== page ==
He also delves into specific aspects of religion in culture, including peace and violence in both Christianity and Islam, plus a revealing look at America's founding fathers. But most of the film is an examination of dogma--blindly held, unquestioned beliefs that seem utterly irrational to nonbelievers, from the creation-evolution debate to the hot potato issue of homosexuality. And he broadens his approach to explore other religions as well as ancient myths that pre-date Christianity but tell the exact same story.

This is assembled with the same snarky, sassy editing style as Borat, which seems to undermine some interviewees but makes the film hilariously good fun--as long as you're not easily offended and are willing to have your beliefs tested. But beneath the witty cynicism, there's a genuinely probing thoughtfulness. It may be rude, packed with amusingly cheap shots and pointed questions, but until his final rant, Maher holds it in balance by saying, "I don't know. My product is doubt, not certainty."

15 themes, language, strong images
7.Oct.08 lff
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Young @ Heart
4.5/5    MUST must see SEE
dir Stephen Walker
with Bob Cilman, Eileen Hall, Joe Benoit, Bob Salvini, Fred Knittle, Stan Goldman, Dora B Morrow, Len Fontaine, Jeanne Hatch, Jean Florio, Patricia Linderme, Brock Lynch
climan, morrow and fontaine
release US 9.Apr.08,
UK 17.Oct.08
07/UK C4 1h49
young@heart This extraordinarily engaging documentary vividly illustrates how age is a state of mind, as a choir of retirees travels the world to perform lively pop numbers. Feisty and childlike, these people wonderfully refuse to act their age.

Ranging from 73 to 93 years old, these residents of Northampton, Massachusetts, sing because simply can't stop. Encouraged by their energetic director Climan, they tackle a range of songs that take on new meaning through their voices. Imagine any of these performed by a great-grandparent: Bob Dylan's Forever Young, David Bowie's Golden Years, the Ramones' I Wanna Be Sedated, James Brown's I Got You (I Feel Good), Bruce Springsteen's Dancin' in the Dark. There's even an astonishing rendition of Sonic Youth's Schizophrenia, when they finally get their heads (and voices) around it, that is.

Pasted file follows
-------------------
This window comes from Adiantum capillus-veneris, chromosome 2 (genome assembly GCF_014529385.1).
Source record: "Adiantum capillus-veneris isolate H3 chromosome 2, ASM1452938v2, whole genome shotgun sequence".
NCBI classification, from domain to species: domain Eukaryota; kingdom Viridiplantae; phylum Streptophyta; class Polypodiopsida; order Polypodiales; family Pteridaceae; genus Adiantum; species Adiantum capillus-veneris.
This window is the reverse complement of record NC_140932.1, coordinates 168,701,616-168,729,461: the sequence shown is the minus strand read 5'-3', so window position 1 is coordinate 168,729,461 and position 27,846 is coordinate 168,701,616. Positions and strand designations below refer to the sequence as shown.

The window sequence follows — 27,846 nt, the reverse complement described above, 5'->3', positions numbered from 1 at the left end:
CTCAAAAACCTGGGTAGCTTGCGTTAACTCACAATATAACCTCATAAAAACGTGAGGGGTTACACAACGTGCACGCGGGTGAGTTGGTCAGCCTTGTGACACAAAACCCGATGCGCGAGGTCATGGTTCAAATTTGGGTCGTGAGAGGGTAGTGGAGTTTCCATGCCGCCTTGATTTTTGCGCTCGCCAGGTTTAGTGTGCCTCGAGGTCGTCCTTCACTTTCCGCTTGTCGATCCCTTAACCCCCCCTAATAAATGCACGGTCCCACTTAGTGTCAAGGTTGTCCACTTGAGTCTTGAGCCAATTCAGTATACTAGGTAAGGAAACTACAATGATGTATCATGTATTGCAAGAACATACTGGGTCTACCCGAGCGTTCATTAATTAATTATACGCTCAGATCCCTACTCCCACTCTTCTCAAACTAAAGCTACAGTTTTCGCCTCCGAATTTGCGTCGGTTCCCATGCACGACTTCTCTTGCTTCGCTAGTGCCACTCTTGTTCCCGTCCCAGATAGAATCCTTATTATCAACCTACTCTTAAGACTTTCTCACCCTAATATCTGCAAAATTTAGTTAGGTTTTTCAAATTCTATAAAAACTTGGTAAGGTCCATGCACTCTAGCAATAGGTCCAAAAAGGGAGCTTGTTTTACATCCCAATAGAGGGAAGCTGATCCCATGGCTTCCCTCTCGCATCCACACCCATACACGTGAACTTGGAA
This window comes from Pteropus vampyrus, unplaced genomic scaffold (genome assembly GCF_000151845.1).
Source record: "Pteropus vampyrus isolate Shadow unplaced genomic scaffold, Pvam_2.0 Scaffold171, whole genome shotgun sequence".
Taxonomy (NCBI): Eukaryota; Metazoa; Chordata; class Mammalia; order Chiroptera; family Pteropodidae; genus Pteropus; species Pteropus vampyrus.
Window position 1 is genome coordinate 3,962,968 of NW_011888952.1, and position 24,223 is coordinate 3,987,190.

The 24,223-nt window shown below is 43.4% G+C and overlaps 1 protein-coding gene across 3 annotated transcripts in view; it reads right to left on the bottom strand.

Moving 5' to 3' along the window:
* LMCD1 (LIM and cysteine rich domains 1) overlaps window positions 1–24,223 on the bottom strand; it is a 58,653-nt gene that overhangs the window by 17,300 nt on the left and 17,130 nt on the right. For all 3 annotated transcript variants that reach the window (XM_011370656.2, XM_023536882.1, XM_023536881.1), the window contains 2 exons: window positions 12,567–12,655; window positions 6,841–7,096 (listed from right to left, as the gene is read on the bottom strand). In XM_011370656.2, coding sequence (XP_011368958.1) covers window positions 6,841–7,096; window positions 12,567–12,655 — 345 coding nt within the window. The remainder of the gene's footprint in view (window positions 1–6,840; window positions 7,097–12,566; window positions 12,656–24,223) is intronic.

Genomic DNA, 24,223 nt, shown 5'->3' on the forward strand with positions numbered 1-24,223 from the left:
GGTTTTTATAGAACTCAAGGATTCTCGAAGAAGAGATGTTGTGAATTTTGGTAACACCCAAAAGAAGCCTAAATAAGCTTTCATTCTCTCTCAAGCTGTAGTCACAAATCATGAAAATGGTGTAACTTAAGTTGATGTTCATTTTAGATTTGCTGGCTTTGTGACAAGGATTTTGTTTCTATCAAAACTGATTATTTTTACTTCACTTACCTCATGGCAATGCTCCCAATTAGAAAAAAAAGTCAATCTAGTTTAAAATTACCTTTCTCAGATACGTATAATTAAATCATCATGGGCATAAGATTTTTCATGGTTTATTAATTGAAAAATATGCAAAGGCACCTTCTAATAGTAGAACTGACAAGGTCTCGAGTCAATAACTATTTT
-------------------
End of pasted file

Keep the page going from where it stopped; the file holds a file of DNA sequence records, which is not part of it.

The film is compiled of interviews with the singers and participants along with footage of them preparing for a big concert with several difficult new numbers. It's punctuated with a few extremely witty music-video clips. And along the way, two singers face serious health issues, which adds a stunning resonance to songs like Cold Play's Fix You and Prince's Nothing Compares 2 U. All of these people are living life to the full, for however many days they have left. And they're clearly having a ball together, even as they struggle with health issues, the death of their friends and some astonishingly difficult musical passages.

As the film progresses, several of the choir members become terrific movie characters, most notably mischievous great-grandmother Hall (whose signature tune is the Clash's Should I Stay or Should I Go?), life-of-the-party Benoit, returning veteran Knittle and the sardonic, forgetful Goldman. And at age 87, the impulsive Fontaine still drives in the carpool. Watching them joke with each other and explain the importance of music in their lives is as gripping as it is inspirational. This is the kind of film that makes it impossible to consider a quiet, sedate retirement. Just because your body has a few aches and pains doesn't mean your passion has to fade away.

PGsome language, themes